Excerpt: “There is always an observable consequence if a dGRN (developmental gene regulatory network) subcircuit is interrupted. Since these consequences are always catastrophically bad, flexibility is minimal, and since the subcircuits are all interconnected, the whole network partakes of the quality that there is only one way for things to work. And indeed the embryos of each species develop in only one way.” –
    Eric Davidson – developmental biologist

    Endogenous retroviruses regulate periimplantation placental growth and differentiation – 2006

    Retrovirus in the Human Genome Is Active in Pluripotent Stem Cells – Jan. 23, 2013
    Excerpt: “What we’ve observed is that a group of endogenous retroviruses called HERV-H is extremely busy in human embryonic stem cells,” said Jeremy Luban, MD, the David L. Freelander Memorial Professor in HIV/AIDS Research, professor of molecular medicine and lead author of the study. “In fact, HERV-H is one of the most abundantly expressed genes in pluripotent stem cells and it isn’t found in any other cell types.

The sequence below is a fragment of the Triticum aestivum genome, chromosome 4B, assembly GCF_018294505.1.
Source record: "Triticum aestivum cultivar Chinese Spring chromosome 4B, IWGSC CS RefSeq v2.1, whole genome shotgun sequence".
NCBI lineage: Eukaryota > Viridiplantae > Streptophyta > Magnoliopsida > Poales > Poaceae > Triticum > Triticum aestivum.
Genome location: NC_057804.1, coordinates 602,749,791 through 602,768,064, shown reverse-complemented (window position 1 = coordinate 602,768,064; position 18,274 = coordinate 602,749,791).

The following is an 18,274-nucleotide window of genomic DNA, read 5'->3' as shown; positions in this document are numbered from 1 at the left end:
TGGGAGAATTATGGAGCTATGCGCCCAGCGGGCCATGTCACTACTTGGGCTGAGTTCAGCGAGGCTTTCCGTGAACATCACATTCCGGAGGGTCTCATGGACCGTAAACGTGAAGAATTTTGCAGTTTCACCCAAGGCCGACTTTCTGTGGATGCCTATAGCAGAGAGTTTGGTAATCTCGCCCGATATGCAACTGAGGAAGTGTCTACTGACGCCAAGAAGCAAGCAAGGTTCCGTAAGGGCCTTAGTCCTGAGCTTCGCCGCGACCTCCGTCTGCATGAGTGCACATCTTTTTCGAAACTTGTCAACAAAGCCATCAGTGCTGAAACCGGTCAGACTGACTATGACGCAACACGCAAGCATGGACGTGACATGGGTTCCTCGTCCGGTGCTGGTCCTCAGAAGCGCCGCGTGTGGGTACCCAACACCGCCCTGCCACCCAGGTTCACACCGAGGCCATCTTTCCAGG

The definitive response on Endogenous Retroviruses (ERV’s) and Creation, with Dr. Jean Lightner

    Refutation Of Endogenous Retrovirus – ERVs – Richard Sternberg, PhD Evolutionary Biology – video
    Sternberg, R. v. & J. A. Shapiro (2005). How repeated retroelements format genome function. Cytogenet. Genome Res. 110: 108-116.
    Excerpt: Employing an information science model, the “functionalist” perspective on repetitive DNA leads to new ways of thinking about the systemic organization of cellular genomes and provides several novel possibilities involving retroelements in evolutionarily significant genome reorganization.